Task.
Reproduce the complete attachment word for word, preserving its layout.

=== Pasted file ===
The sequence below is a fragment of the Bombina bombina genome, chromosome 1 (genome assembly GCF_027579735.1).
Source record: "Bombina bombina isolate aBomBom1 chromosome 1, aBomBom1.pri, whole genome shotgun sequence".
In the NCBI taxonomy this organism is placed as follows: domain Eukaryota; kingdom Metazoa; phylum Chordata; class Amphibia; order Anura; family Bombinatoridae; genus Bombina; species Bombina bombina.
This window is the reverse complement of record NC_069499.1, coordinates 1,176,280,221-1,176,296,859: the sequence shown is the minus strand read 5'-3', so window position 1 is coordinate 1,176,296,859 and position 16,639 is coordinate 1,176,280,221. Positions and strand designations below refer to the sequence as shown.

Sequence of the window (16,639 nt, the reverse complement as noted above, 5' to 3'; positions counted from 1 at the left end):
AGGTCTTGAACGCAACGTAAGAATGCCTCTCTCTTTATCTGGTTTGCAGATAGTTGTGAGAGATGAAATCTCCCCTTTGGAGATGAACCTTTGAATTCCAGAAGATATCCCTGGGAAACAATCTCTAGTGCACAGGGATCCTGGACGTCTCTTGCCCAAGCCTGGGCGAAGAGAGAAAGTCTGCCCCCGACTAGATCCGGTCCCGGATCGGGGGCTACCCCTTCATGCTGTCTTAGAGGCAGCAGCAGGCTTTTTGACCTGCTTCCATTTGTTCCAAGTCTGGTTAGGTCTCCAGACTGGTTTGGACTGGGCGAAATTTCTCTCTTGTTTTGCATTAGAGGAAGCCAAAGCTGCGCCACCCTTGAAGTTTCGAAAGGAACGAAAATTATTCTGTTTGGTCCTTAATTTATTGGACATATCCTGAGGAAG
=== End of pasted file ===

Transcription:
The sequence below is a fragment of the Bombina bombina genome, chromosome 1 (genome assembly GCF_027579735.1).
Source record: "Bombina bombina isolate aBomBom1 chromosome 1, aBomBom1.pri, whole genome shotgun sequence".
In the NCBI taxonomy this organism is placed as follows: domain Eukaryota; kingdom Metazoa; phylum Chordata; class Amphibia; order Anura; family Bombinatoridae; genus Bombina; species Bombina bombina.
This window is the reverse complement of record NC_069499.1, coordinates 1,176,280,221-1,176,296,859: the sequence shown is the minus strand read 5'-3', so window position 1 is coordinate 1,176,296,859 and position 16,639 is coordinate 1,176,280,221. Positions and strand designations below refer to the sequence as shown.

Sequence of the window (16,639 nt, the reverse complement as noted above, 5' to 3'; positions counted from 1 at the left end):
AGGTCTTGAACGCAACGTAAGAATGCCTCTCTCTTTATCTGGTTTGCAGATAGTTGTGAGAGATGAAATCTCCCCTTTGGAGATGAACCTTTGAATTCCAGAAGATATCCCTGGGAAACAATCTCTAGTGCACAGGGATCCTGGACGTCTCTTGCCCAAGCCTGGGCGAAGAGAGAAAGTCTGCCCCCGACTAGATCCGGTCCCGGATCGGGGGCTACCCCTTCATGCTGTCTTAGAGGCAGCAGCAGGCTTTTTGACCTGCTTCCATTTGTTCCAAGTCTGGTTAGGTCTCCAGACTGGTTTGGACTGGGCGAAATTTCTCTCTTGTTTTGCATTAGAGGAAGCCAAAGCTGCGCCACCCTTGAAGTTTCGAAAGGAACGAAAATTATTCTGTTTGGTCCTTAATTTATTGGACATATCCTGAGGAAG